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Segregated for generations, Harijans now struggle to secure cleaner jobs as well

  • Published at 06:50 pm November 26th, 2017
Segregated for generations, Harijans now struggle to secure cleaner jobs as well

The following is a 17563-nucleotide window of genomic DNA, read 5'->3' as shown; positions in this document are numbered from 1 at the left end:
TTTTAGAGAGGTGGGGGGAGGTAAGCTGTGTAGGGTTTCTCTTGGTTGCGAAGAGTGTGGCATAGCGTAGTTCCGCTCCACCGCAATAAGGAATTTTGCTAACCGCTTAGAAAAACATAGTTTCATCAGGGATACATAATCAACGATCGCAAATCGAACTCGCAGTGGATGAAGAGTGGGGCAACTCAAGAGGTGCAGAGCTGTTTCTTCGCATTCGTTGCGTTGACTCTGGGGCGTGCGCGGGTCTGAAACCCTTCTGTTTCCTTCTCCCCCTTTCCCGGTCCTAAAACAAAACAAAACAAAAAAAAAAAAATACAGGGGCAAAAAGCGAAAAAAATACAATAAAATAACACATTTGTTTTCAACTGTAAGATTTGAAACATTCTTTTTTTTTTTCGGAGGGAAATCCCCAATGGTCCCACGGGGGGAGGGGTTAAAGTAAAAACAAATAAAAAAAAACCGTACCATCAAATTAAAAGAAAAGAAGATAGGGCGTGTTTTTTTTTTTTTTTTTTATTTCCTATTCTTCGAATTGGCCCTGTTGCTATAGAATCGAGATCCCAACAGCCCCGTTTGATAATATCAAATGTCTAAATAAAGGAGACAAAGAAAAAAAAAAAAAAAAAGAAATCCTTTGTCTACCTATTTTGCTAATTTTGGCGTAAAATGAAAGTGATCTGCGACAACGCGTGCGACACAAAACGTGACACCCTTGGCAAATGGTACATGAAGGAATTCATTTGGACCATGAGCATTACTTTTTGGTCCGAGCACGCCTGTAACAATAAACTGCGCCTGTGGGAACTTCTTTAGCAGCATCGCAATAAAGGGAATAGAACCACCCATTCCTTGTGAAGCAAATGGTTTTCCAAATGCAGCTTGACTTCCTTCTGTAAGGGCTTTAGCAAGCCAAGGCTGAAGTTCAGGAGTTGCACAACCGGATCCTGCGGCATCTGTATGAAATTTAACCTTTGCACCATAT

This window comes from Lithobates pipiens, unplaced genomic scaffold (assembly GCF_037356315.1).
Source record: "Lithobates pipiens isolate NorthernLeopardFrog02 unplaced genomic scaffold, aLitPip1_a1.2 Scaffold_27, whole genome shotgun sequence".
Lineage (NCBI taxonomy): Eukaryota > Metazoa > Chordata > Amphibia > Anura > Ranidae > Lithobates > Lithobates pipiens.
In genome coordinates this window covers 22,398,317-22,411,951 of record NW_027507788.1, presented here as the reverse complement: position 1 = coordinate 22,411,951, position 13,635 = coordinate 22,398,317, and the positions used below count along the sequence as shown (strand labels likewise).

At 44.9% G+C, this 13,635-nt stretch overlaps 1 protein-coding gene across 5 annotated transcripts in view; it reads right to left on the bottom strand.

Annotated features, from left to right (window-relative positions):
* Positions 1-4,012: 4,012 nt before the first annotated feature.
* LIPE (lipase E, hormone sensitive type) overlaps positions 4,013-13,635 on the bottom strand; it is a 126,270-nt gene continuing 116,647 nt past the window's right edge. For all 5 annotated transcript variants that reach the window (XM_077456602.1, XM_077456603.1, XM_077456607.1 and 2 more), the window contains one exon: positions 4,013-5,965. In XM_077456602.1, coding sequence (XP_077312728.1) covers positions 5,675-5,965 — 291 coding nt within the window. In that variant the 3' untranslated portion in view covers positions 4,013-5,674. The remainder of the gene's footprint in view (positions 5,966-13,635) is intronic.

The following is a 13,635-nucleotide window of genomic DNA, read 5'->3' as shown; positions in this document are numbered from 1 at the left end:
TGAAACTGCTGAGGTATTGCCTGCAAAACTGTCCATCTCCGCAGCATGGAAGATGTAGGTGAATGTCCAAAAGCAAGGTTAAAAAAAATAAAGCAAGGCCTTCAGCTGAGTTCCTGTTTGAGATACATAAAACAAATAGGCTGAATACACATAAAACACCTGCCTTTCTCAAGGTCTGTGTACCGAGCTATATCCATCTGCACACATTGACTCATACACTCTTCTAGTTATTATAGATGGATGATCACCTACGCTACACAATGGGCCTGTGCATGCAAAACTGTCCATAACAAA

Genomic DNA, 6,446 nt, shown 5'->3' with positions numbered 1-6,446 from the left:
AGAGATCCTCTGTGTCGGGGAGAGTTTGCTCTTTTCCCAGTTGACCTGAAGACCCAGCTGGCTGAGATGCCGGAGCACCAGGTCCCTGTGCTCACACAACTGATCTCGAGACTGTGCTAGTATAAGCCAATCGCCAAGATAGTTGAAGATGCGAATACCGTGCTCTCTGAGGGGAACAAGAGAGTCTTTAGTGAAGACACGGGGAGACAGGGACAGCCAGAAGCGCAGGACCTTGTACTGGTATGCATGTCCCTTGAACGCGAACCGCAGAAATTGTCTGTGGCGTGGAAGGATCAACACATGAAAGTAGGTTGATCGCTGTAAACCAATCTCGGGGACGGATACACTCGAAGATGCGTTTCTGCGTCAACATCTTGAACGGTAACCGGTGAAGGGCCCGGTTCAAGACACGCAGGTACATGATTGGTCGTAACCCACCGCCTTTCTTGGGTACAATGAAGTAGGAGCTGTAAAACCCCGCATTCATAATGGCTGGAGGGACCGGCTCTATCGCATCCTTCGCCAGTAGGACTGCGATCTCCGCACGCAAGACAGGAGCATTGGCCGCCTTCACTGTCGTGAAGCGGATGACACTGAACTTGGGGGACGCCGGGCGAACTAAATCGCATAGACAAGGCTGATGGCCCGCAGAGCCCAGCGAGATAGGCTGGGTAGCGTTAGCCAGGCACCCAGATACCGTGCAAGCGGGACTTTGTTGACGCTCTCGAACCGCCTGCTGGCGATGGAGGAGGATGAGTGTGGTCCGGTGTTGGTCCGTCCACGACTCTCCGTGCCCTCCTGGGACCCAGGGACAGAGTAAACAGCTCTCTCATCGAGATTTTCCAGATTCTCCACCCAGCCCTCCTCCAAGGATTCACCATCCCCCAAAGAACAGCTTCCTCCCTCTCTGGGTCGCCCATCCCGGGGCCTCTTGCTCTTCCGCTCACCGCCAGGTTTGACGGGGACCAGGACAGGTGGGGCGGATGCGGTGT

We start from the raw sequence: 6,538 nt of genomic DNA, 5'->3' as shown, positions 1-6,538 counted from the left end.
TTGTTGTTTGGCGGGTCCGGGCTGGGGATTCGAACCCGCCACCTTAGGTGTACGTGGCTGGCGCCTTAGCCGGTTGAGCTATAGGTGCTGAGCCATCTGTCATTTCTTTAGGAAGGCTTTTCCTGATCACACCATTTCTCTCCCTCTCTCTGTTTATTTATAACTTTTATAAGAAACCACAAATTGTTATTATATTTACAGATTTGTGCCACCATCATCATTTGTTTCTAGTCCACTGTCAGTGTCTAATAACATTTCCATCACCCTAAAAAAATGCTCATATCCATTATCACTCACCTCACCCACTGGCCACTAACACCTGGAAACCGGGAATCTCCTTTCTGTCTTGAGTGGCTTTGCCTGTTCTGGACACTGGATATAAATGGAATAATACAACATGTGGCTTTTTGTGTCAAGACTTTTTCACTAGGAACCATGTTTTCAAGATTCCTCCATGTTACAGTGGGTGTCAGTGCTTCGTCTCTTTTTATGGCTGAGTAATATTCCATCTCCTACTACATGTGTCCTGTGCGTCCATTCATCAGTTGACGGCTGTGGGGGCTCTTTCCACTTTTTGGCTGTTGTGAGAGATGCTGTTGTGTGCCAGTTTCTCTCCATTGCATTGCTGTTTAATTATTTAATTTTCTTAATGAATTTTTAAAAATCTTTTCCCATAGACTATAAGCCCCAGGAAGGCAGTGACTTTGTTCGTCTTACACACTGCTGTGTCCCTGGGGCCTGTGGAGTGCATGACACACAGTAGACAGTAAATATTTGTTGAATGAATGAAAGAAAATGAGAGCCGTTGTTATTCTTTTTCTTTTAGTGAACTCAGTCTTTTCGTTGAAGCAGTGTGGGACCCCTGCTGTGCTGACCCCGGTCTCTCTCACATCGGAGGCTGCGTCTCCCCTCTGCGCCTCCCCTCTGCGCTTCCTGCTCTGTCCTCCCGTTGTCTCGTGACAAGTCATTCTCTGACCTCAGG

They are not allowed to sit on the benches at tea stalls in Nilphamari town. Tea or water is served to them only if they turn up with their own glasses. The restaurants also do not allow them to have lunch on a table. They need to bring their own plates and wait in front for the restaurant boys to serve the food. The barber shops are no different. They too treat people of the Harijan community the same way. The ancestors of the Harijan community settled in Saidpur upazila of Nilphamari district about 150 years ago. They found employment as cleaners at Saidpur Railway Workshop, established in 1870. As new townships started to grow, the Harijans were called up to take the cleaners' jobs and their successors spread to other upazilas. A total of 310 Harijan families now live in Nilphamari's six upazilas – Saidpur, Kishoreganj, Joldhaka, Domar, Dimla and Nilphamari Sadar. The discrimination makes it easy for one to identify them in the localities. Although the younger generation of Harijans is availing the opportunity of education, the social stratification and poverty still holds back their development. Sajal Basfur, a ninth grader of Nilphamari Government Boys' High School, said: “We do not face discrimination in availing education, but drug and alcohol addiction is still a menace to the community.” Moreover, the quota of cleaning jobs in government institutions that are preserved for the Harijan community are also proving to be inadequate with the passage of time. There have been widespread allegations that even the people of this marginal community are required to pay bribes to dishonest officials to get the job. Jyoti Rani Basfur, a Higher Secondary Certificate student of Nilphamari Government Women's College, alleged that her father had failed to get a permanent job at Nilphamari Sadar Adhunik Hospital over the last decade only because he was unable to pay bribes. Preferring anonymity, a cleaner at the hospital also echoed Jyoti's comment saying people of other castes and religions have been appointed as cleaners in exchange for bribes. Nilphamari Civil Surgeon Ranajit Kumar Barman, however, denied the allegations. “The quota fixed for the Harijan people are filled up during recruitment for any institution. There is no scope of any type of irregularities.”